4. What is the VAT treatment of each of the business’ transactions?

  • Early VAT transaction mapping is critical in order to determine place of taxation, VAT treatment and who is accountable for the VAT; including transactions with other corporate group entities which may or may not be supported by contracts, invoicing or actual payments.

5. If required to register, is a VAT registration threshold available?

  • This could be:
    o the services or goods threshold of €37,500 or €75,000, respectively,
    o the intra-Community acquisitions threshold of €41,000 or
    o the telecoms, broadcasting and electronically supplied services / distance sales thresholds of €10,000.
    o no threshold applicable
  • The business must choose whether to “activate” its Irish VAT number for EU trade

6. Is it beneficial to register early as an intending trader to reclaim VAT on start-up costs?

  • A commercial decision based on ability to meet compliance obligations versus the VAT amount lost on start-up costs incurred prior to VAT registration.

7. What is the impact of late registration?

  • This could be a combination of:
    o fixed penalties (such as €4,000 for late registration),
    o interest at 0.0274% per day for late payment of VAT liability due, and / or
    o Tax geared penalties ranging from 3% - 100% of the VAT liability due (possible publication).

8. Is VAT grouping an option and what are the benefits?

  • Irish establishments, closely bound by financial, economic, and organisational links; at least one person is Irish VAT registered; holding companies and entities with wholly exempt activities may join.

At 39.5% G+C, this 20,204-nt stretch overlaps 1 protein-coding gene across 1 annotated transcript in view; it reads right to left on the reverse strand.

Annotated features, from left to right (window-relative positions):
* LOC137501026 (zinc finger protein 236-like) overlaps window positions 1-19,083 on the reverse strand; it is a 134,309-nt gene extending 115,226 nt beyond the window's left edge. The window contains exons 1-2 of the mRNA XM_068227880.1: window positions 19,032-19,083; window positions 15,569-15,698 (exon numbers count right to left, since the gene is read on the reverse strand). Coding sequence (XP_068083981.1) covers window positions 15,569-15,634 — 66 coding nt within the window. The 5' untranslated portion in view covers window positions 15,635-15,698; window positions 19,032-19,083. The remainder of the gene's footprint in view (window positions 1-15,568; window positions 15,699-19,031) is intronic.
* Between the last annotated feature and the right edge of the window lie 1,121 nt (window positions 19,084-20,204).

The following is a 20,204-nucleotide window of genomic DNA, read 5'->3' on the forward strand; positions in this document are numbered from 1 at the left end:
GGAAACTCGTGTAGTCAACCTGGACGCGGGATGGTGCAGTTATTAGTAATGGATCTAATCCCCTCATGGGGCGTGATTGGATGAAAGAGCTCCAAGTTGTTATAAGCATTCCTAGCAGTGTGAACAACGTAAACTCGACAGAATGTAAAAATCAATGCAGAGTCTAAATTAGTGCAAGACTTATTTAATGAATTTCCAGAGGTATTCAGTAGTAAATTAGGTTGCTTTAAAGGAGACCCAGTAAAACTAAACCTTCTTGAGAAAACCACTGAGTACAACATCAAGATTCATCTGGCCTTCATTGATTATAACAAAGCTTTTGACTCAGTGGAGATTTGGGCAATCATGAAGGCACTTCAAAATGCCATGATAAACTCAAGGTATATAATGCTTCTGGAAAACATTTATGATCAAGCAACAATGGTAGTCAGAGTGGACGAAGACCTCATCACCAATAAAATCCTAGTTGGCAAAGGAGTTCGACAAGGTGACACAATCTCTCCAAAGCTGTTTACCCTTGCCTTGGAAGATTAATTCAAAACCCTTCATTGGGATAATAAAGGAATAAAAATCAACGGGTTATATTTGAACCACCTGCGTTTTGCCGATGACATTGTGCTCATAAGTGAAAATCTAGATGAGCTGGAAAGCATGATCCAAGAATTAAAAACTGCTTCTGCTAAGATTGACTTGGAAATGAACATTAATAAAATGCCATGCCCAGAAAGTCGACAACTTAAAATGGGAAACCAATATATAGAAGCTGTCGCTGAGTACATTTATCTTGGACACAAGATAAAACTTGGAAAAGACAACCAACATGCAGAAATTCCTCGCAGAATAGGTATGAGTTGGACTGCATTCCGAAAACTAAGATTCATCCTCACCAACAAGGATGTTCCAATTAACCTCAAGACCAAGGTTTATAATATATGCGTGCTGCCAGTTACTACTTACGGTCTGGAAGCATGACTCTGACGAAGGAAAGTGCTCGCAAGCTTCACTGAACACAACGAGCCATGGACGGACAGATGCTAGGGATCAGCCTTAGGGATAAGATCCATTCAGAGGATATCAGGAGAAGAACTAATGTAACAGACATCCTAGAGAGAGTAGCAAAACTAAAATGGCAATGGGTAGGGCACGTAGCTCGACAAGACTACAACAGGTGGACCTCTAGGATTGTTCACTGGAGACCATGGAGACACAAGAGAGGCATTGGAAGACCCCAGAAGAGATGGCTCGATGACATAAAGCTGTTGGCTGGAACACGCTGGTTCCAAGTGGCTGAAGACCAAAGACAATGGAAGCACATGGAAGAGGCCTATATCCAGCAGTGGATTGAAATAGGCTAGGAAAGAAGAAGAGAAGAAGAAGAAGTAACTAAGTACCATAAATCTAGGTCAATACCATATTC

• Joint and several liability for all members; deductibility of purchases VAT applied at a group level; no VAT charge or tax invoicing for intra-group transactions, except for certain property and transfer of business transaction

9. What VAT compliance obligations will the business have once registered?

  • Registration for Revenue’s On-Line System (“ROS”) – to file returns and correspond with Revenue digitally.
  • Periodic VAT Returns and annual statistical Return of Trading Details (“RTD”)
  • VIES & Intrastat Returns – statistical returns; value of services and/or goods sold to or acquired from other EU Member States; valid VAT numbers must be obtained for suppliers/customers; validation checks can be performed via
  • One-Stop-Shop (“OSS”) Returns – optional VAT compliance schemes used in order to simplify VAT reporting obligations, either for Irish VAT due (imports) or VAT due across a range of EU Member States (union and non-union schemes for services sold to non-VAT registered customers, distance sales of goods and certain market place supplies).